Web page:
Analysis: Why would Pyongyang fake it, and what are the implications for Iran?

This attention will probably be temporary and it will likely not stop or slow down the Iran deal.

By
January 13, 2016 09:40
2 minute read.
Kim Jong-un, North Korea leader

Kim Jong-un, North Korea leader. (photo credit: KNS / KCNA / AFP)

 
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Why would North Korea fake a nuclear test? What does all of this mean for the Iran nuclear deal? North Korean propagandists apparently faked footage released last week of a submarine- launched ballistic missile test done in December. It used rudimentary editing techniques to crop and flip footage of an earlier test and a Scud missile launch, analysis by the Middlebury Institute’s James Martin Center for Nonproliferation Studies showed.

The footage was released two day’s after Pyongyang claimed that it conducted its fourth nuclear test – in defiance of a UN ban – of a more advanced and powerful hydrogen bomb last Wednesday. The claim drew skepticism from the US government and experts.

The provocative claim by North Korea that it made a giant scientific leap, and the blatantly falsified footage, show how desperate Pyongyang is to be noticed, with all of the focus on Iran in recent years.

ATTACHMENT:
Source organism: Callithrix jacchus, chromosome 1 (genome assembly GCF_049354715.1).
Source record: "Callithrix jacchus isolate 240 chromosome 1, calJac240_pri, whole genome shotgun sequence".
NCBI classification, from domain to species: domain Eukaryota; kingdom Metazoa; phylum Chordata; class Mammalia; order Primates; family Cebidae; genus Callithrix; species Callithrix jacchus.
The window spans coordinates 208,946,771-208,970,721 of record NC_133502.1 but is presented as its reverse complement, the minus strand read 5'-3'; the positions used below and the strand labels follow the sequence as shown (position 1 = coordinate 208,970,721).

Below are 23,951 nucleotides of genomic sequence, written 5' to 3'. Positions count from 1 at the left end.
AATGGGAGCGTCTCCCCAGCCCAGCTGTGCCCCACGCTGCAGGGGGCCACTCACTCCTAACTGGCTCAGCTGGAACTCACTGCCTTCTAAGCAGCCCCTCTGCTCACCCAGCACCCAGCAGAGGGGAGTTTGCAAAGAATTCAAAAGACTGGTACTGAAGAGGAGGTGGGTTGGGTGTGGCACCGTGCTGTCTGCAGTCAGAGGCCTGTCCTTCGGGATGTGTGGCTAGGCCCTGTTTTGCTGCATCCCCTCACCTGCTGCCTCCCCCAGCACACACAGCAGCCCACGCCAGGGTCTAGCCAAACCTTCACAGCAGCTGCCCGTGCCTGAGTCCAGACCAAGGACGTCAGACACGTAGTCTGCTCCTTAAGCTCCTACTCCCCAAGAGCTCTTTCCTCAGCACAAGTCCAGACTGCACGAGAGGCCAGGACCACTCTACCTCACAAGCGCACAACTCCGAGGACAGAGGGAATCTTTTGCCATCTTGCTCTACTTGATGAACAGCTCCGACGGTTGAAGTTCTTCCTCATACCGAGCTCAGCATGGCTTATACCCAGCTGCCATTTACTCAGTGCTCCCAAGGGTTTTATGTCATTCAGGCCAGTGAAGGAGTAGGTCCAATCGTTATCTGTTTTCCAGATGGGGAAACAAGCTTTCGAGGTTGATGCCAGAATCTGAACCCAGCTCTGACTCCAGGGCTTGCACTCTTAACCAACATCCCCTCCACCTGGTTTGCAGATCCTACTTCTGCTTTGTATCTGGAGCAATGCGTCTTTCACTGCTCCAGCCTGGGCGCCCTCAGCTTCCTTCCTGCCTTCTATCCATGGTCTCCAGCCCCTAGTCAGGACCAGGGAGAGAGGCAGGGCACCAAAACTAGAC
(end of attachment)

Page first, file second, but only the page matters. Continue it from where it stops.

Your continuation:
The isolated country has accomplished that goal.

It will likely face new US sanctions and possible new UN sanctions, and has taken over headlines for the past week.

But this attention will probably be temporary. Likewise, the test will likely not stop or slow down the Iran deal.

Iran has fulfilled most of what it signed on to, and where it has not, the US and the other Western powers have given clear signs that they will look the other way. So the real question is whether this test matters at all once the initial shock passes and a determination is made as to whether or not it was a fake.


But what is more important than whether North Korea’s specific test was a success or not and whether the bomb was a hydrogen bomb or not, is whether Pyongyang’s test means it has advanced its technology sufficiently for mounting a nuclear device on a missile.

This would bring North Korea closer to being a threat in terms of the ability to deliver a nuclear warhead.

There would also be a greater danger that a transfer of North Korean technology could help Iran get past some obstacles that analysts believe it currently faces in its missile delivery experiments.

Such a technology swap could have an impact on Iran’s willingness to adhere to the nuclear deal down the road, and on its calculations about whether to try to break out.

For these reasons, the world might consider paying more substantive attention to North Korea on a continual basis.

Reuters contributed to this report.

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